Bumblebee colony density on farmland is influenced by late-summer nectar supply and garden cover



1. Floral resources are important in limiting pollinator populations, but they are often highly variable across time and space and the effect of this variation on pollinator population dynamics is not well understood. The phenology (timing) of floral resources is thought to be important in structuring pollinator populations, but few studies have directly investigated this. 2. Our study quantifies the landscape composition, seasonal nectar and pollen supply, and Bombus terrestris colony density of 12 farms in southwest UK to investigate how landscape composition influences the phenology of floral resources and how both these factors affect colony density. We use this information in a spatially explicit predictive model to estimate the effect of different farmland management scenarios on seasonal resource supplies and colony density. 3. We find that farmland nectar supply during September is a strong predictor of B. terrestris colony density in the following year, explaining over half of all the variation in colony density; no other period of resource availability showed a significant association. Semi-natural habitat cover was not a good proxy for nectar or pollen supply and showed no significant association with colony density. However, the proportional cover of gardens in the landscape was significantly associated with colony density. 4. The predictive model results suggest that increasing the area of semi-natural flowering habitat has limited effect on bumblebee populations. However, improving the quality of these habitats through Environmental Stewardship and other management options is predicted to reduce the late-summer resource bottleneck and increase colony density. 5. Synthesis and Applications: Our results demonstrate the importance of considering the phenology of resources, rather than just total resource availability, when designing measures to support pollinators. Late-summer appears to be a resource bottleneck for bumblebees in UK farmland, and consequently management strategies which increase late-summer nectar availability may be the most effective. These include mowing regimes to delay flowering of field margins until September, planting late-flowering cover crops such as red clover, and supporting late-flowering wild plant species such as Hedera helix. Our results also suggest that rural gardens may play an important role in supporting farmland bumblebee populations.,The dataset was collected during 2017 and 2018 on 12 farms in the west of England. Floral abundance data was collected during four sampling periods (March, May, July and September). On each of the four sampling occasions, six 50 m transects were randomly placed in each of the sampled habitat types on each farm (i.e. 24 transects for a farm with all four habitat types). On each transect, the number of floral units of each forb species was recorded in 1 m2 quadrats at 5 m intervals along its entire length (i.e. 10 quadrats per transect). For trees and shrubs, all floral units in a 5 m vertical column above the quadrat were counted. Above this, the tree’s height within the vertical column was estimated with a clinometer and the floral abundance values were multiplied up accordingly (Baude et al. 2016). A floral unit was defined as one or multiple flowers that can be visited by insects without flying (Carvalheiro et al. 2008). Values for the nectar sugar production of each species were from Baude et al. (2016) and Timberlake et al. (2019); these were multiplied by the number of open flowers per square metre, per habitat, to provide an estimate of the grams of sugar per unit area per 24-hour period for each habitat. The same was done for the pollen volume of each species, though these values are not expressed as a daily rate as pollen is not replenished each day. Genotype data is from a total of 886 Bombus terrestris individuals collected at 14 farms in the west of England during June and July 2018. Individuals were genotyped at 14 B. terrestris microsatellite loci (see Appendix S3 and Table S2) following Dreier et al. (2014). PCR products were diluted and visualised on an ABI3730 Automated Capillary Sequencer (Applied Biosystems) using a ROX 500 size standard. Allele sizes were assigned using GeneMapper v4.1 and the genotype of each individual recorded (Appendix S4).,These datasets contain all the information required to use them including an information sheet in each file which explains each column of data. There are some missing values denoted by NA. Please contact the author if there are any further questions about the data.,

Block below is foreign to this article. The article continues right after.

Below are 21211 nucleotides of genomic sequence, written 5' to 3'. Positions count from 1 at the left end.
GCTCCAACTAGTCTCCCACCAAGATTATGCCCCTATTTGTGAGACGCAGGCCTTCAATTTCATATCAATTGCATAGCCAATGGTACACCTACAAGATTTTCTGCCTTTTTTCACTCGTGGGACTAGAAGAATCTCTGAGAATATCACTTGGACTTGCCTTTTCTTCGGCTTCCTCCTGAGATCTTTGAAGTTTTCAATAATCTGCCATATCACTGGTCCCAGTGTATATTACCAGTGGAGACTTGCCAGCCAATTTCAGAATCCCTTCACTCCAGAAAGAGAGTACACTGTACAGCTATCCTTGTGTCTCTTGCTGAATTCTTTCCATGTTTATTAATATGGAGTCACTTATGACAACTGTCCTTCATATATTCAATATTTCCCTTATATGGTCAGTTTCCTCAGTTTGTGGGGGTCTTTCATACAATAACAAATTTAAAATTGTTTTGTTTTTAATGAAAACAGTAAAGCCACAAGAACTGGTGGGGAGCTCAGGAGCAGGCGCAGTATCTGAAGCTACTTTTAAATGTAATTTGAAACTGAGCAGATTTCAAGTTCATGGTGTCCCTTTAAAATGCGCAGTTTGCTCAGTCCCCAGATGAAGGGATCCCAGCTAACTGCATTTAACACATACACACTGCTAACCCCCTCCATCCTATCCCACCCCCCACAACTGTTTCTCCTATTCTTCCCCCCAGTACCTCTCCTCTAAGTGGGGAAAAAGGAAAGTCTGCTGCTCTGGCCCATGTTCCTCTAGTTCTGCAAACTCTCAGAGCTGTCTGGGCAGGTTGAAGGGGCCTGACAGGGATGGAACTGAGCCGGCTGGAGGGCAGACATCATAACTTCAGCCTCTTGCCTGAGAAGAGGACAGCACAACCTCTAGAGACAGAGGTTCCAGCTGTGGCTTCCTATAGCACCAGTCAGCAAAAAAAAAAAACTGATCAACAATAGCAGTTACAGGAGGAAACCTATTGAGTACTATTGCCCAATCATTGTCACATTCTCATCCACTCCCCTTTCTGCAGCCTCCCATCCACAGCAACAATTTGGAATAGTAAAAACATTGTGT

Date made available16 Dec 2020

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